Over the past year, myself and Dr. Christian Zeine of LGC, have been engaging with scientists involved in the analysis of pharmaceutical impurities. During this time, there have been some questions that repeatedly arose, so we thought we would produce this article to answer four of these common questions. If you have any further questions please comment below and we would also be happy to answer these in a follow-up.
1. My API (active pharmaceutical ingredient) is present in the hydrochloride form. Does that mean I can only use impurity reference standards which are also in the hydrochloride form?
No. As far as we can tell, from our own experience and that of our customers, it does not matter in what salt – or even free base – form your impurity reference standards are present. If an API is present as an HCL salt, the impurities in it might be present as an HCL salt or a free base, maybe even as another salt. No matter which, in HPLC the mobile phase determines in what solvated form each impurity passes the column/detector, so retention time, UV spectrum and also mass spectrum will be similar, regardless of the form in which the impurity is present in the tested API sample. Therefore it also does not matter in what form your impurity reference standard is present. But, of course, you do need to know exactly which form this is, in particular if you want to quantify with that impurity standard.
This is where it gets really interesting: We had countless customers in the past switch to our reference standards when their original source for the impurity dried up – for example the API supplier or the pharmacopoeias changed from a neat impurity standard to an impurity mixture. During this switch, it turned out that the customers’ previously used materials wrongly identified the salt form concerned. So the user worked – sometimes for several years – with a misidentified reference standard, which can subsequently cause all kinds of trouble. This issue is also a topic of our recently recorded webinar on impurity reference standards.
2. Is it possible to quantify impurities without the use of reference standards?
This is possible with organic impurities in some situations of HPLC-UV coupling by the setup of so-called relative response factors (RRF), and in some other situations by using Charged Aerosol Detection (CAD). CAD is a near-universal detector that does not suffer the biases that other liquid chromatography detectors incur. The detector works by converting the analyte molecules into dry particles, with the number of particles increasing proportionally with the amount of analyte. A stream of positively charged gas then collides with the analyte particles. The charge is then transferred to the particles—the larger the particles, the greater the charge. The particles are transferred to a collector, where the charge is measured by a highly-sensitive electrometer. This generates a signal in direct proportion to the quantity of analytes present, allowing quantitation without the requirement of reference standards. This recent poster offers an excellent example of using a multi-detector set-up, including CAD, for quantitative sample analysis without reference standards.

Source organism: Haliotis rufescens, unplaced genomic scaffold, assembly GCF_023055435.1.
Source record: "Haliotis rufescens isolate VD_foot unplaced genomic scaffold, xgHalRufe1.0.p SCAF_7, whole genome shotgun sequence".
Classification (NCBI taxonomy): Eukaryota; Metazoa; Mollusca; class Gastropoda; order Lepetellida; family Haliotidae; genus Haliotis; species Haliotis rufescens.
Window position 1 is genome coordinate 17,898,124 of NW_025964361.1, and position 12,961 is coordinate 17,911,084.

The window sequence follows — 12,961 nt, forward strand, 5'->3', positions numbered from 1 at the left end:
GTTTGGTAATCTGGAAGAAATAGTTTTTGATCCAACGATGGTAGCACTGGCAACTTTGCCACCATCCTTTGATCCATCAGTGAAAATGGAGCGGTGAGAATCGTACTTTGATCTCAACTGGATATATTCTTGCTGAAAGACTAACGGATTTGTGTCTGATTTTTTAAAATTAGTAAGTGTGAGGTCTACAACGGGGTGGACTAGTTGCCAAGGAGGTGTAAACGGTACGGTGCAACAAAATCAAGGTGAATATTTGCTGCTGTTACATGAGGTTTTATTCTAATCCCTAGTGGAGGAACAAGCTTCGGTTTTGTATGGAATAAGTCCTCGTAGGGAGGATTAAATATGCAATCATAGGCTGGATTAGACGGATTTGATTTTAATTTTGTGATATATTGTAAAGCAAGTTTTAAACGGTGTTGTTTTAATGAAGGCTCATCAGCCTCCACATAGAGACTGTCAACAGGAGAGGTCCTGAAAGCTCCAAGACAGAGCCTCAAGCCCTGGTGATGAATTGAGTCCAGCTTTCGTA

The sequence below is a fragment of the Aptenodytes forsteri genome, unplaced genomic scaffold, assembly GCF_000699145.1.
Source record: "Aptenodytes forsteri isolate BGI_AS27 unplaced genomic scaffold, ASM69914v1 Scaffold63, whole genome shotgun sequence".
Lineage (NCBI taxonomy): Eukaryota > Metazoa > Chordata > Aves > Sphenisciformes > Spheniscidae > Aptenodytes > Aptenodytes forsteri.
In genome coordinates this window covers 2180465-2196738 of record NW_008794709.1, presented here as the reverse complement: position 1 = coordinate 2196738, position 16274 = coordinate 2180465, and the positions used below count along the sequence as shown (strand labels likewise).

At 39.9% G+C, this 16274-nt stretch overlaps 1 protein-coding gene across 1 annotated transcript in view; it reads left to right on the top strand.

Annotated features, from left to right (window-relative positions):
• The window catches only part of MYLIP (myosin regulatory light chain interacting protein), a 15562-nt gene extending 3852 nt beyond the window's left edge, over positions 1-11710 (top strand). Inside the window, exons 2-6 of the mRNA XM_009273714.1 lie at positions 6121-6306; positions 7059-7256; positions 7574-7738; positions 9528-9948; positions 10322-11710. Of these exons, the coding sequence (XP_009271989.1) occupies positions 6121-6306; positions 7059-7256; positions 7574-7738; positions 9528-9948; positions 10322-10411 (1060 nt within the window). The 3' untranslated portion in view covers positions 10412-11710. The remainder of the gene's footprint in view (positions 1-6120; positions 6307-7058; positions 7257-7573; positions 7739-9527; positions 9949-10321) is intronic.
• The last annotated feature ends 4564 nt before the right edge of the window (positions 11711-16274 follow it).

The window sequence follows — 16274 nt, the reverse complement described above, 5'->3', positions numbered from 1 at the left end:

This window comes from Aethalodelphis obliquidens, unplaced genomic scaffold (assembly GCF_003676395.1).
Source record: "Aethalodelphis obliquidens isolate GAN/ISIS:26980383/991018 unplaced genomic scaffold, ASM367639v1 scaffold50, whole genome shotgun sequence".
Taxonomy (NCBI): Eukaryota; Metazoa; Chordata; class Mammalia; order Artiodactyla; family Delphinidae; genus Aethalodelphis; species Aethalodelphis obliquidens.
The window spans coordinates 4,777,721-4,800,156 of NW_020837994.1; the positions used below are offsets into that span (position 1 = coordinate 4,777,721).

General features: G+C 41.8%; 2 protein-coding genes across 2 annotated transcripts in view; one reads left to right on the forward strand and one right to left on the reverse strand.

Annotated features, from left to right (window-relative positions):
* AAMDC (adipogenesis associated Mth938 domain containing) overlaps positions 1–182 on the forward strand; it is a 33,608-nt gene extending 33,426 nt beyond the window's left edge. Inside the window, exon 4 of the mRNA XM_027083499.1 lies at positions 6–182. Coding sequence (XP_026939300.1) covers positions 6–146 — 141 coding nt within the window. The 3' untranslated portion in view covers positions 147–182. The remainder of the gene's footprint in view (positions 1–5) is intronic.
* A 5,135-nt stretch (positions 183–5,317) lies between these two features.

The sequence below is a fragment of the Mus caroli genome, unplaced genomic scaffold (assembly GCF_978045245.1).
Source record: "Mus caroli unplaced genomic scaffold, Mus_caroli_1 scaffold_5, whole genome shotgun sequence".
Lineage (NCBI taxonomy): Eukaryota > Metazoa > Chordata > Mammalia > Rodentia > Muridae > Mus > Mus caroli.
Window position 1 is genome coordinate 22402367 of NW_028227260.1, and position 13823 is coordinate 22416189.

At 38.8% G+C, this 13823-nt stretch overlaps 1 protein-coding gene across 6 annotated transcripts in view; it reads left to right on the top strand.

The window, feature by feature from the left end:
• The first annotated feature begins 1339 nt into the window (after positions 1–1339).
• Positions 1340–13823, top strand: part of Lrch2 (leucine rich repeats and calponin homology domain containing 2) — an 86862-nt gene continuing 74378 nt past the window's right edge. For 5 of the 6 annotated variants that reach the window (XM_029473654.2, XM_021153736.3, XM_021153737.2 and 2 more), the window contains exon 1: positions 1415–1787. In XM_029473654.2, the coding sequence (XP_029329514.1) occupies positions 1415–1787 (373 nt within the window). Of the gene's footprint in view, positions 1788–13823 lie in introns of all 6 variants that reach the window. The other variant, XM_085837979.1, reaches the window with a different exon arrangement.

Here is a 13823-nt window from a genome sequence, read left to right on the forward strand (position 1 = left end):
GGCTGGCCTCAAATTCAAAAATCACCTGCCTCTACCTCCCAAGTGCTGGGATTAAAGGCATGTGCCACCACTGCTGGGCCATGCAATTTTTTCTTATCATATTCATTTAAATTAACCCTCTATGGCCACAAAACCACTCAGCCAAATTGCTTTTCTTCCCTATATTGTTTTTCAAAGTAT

Regardless of whether the RRF or CAD approach is utilized, there is still the question of identifying the impurities during the development of the analytical method, and validating it before it gets into routine mode, for which work reference standards are still quite necessary.
3. What are reference standards for impurities, and what are research materials? What is the difference, and can I use research materials for my impurity testing?
Information on what constitutes an impurity reference standard (IRS) is scarce. The European Pharmacopoeia states in text 5.12. that “reference standards are established using suitable procedures and their continued suitability for use is monitored” and further “a CRS (Chemical Reference Substance) corresponding to an impurity is characterized for identity and purity.” Meanwhile the ICH simply requires in impurity guidelines Q3A/Q3B that “reference standards used in the analytical procedures for control of impurities should be evaluated and characterized according to their intended uses.” There is not much further information available, so it is not surprising that approaches to impurity standards are highly variable, from both manufacturers of such standards and end users.